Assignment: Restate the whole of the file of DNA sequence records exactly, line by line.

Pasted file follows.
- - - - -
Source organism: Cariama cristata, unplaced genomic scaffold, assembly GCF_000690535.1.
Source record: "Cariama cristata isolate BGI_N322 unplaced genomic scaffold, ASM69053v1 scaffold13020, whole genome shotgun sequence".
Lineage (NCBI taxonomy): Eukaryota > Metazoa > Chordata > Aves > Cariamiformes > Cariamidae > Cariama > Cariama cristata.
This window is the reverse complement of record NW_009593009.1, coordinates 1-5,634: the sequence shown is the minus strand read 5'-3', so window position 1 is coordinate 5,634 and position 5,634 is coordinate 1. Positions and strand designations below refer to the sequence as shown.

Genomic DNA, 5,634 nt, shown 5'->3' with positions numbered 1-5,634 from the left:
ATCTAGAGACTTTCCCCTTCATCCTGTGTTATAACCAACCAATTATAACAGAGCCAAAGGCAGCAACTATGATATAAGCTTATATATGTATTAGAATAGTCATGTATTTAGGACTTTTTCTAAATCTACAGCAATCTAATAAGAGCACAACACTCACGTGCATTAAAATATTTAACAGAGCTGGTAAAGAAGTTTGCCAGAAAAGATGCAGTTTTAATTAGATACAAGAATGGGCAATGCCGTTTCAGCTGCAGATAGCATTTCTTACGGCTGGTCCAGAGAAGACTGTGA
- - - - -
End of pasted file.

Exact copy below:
Source organism: Cariama cristata, unplaced genomic scaffold, assembly GCF_000690535.1.
Source record: "Cariama cristata isolate BGI_N322 unplaced genomic scaffold, ASM69053v1 scaffold13020, whole genome shotgun sequence".
Lineage (NCBI taxonomy): Eukaryota > Metazoa > Chordata > Aves > Cariamiformes > Cariamidae > Cariama > Cariama cristata.
This window is the reverse complement of record NW_009593009.1, coordinates 1-5,634: the sequence shown is the minus strand read 5'-3', so window position 1 is coordinate 5,634 and position 5,634 is coordinate 1. Positions and strand designations below refer to the sequence as shown.

Genomic DNA, 5,634 nt, shown 5'->3' with positions numbered 1-5,634 from the left:
ATCTAGAGACTTTCCCCTTCATCCTGTGTTATAACCAACCAATTATAACAGAGCCAAAGGCAGCAACTATGATATAAGCTTATATATGTATTAGAATAGTCATGTATTTAGGACTTTTTCTAAATCTACAGCAATCTAATAAGAGCACAACACTCACGTGCATTAAAATATTTAACAGAGCTGGTAAAGAAGTTTGCCAGAAAAGATGCAGTTTTAATTAGATACAAGAATGGGCAATGCCGTTTCAGCTGCAGATAGCATTTCTTACGGCTGGTCCAGAGAAGACTGTGA